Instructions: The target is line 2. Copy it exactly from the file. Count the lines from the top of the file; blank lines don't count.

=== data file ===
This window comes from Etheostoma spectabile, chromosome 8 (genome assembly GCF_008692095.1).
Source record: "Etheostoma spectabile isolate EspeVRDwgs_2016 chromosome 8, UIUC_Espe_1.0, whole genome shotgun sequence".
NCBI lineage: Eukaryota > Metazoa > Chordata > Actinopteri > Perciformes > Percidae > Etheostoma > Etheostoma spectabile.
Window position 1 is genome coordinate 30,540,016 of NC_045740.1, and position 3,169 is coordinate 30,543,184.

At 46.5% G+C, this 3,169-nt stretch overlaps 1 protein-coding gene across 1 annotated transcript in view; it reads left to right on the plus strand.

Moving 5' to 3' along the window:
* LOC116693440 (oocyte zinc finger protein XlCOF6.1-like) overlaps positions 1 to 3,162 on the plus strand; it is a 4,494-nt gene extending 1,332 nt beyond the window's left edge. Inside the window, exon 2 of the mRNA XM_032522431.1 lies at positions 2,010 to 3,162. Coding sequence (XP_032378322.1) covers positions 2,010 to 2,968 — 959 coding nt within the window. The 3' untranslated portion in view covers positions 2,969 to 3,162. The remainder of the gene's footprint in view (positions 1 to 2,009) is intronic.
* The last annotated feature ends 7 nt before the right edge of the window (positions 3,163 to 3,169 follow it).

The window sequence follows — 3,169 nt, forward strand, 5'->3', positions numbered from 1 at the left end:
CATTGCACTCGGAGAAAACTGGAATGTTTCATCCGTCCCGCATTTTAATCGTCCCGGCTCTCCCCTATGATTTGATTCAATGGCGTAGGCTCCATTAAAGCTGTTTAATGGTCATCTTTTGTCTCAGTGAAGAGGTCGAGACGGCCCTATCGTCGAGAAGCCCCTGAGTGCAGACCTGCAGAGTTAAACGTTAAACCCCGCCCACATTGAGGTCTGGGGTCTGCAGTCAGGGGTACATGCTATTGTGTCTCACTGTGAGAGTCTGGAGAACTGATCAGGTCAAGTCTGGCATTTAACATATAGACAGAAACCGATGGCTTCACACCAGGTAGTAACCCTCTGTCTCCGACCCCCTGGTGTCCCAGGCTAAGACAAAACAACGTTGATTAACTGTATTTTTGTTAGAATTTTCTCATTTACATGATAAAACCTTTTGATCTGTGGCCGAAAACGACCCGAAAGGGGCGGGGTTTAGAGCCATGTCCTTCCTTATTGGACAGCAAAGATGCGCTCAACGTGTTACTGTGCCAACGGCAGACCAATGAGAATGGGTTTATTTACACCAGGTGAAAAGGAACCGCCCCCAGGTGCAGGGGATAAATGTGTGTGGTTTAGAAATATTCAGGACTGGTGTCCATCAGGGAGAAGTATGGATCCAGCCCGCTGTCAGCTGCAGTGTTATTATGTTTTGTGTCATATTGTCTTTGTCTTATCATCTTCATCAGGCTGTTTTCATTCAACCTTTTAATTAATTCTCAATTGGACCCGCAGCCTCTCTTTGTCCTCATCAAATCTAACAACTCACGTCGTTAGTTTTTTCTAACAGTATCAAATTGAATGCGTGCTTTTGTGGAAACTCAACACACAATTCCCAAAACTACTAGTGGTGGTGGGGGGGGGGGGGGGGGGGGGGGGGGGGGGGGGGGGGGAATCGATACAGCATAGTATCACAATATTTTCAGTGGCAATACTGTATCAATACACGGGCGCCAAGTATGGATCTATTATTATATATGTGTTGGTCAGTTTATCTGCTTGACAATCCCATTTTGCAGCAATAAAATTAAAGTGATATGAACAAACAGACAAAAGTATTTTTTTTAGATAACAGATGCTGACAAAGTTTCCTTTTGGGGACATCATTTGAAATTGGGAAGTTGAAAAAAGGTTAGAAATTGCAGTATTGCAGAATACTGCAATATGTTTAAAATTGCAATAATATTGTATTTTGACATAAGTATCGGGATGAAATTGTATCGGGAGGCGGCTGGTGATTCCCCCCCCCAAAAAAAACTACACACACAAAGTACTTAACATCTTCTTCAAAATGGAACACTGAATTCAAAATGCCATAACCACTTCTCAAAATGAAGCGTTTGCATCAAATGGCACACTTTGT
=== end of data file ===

Source record: "Etheostoma spectabile isolate EspeVRDwgs_2016 chromosome 8, UIUC_Espe_1.0, whole genome shotgun sequence".